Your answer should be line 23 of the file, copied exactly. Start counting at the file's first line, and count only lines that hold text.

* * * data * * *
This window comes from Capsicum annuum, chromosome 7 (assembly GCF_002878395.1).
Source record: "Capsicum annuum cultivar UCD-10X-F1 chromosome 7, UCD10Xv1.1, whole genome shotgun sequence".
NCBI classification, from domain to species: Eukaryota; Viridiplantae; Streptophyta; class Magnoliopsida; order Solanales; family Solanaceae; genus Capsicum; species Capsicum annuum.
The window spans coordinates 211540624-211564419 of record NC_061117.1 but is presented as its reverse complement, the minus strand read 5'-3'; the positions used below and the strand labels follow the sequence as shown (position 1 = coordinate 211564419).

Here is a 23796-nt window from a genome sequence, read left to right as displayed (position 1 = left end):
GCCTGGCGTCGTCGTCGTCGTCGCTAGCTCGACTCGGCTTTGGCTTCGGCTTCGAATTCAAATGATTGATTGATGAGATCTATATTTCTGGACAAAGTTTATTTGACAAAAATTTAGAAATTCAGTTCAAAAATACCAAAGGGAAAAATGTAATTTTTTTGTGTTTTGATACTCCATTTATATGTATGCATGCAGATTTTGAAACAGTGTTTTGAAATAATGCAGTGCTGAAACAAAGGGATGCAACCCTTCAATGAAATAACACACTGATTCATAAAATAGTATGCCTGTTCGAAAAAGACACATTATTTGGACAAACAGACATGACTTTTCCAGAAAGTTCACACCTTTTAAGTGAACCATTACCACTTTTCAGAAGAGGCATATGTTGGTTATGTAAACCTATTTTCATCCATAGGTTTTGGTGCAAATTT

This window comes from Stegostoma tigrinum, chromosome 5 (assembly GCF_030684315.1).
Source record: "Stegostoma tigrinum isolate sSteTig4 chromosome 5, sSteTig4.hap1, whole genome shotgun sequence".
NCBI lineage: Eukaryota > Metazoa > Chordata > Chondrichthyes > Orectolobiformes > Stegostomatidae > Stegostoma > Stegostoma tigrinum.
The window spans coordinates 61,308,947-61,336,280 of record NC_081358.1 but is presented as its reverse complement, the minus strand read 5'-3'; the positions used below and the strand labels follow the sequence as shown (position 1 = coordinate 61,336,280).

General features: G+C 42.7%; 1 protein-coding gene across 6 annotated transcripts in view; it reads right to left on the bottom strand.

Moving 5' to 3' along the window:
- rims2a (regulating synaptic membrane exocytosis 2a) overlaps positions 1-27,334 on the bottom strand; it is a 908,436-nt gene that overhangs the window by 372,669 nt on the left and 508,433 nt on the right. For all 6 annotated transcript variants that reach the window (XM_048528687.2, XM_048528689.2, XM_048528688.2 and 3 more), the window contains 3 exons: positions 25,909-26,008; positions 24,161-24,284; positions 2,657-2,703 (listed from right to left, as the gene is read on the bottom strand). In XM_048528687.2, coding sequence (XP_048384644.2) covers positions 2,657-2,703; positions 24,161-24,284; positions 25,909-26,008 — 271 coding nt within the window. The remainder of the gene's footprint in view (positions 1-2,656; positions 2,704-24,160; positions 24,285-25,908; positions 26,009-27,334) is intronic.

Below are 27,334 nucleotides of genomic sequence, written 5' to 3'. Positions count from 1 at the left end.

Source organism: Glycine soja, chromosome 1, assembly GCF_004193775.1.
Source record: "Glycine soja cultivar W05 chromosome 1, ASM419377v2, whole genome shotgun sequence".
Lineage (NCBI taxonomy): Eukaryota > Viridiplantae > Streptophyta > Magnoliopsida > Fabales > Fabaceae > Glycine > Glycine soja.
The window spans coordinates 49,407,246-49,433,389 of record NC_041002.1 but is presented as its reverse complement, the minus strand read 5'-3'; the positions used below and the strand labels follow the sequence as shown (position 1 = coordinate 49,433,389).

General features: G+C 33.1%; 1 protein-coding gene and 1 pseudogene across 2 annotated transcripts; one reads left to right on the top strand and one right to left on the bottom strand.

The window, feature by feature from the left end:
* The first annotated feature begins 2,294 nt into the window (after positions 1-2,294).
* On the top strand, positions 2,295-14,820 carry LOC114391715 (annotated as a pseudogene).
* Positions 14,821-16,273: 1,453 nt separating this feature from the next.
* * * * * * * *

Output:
* Positions 14,821-16,273: 1,453 nt separating this feature from the next.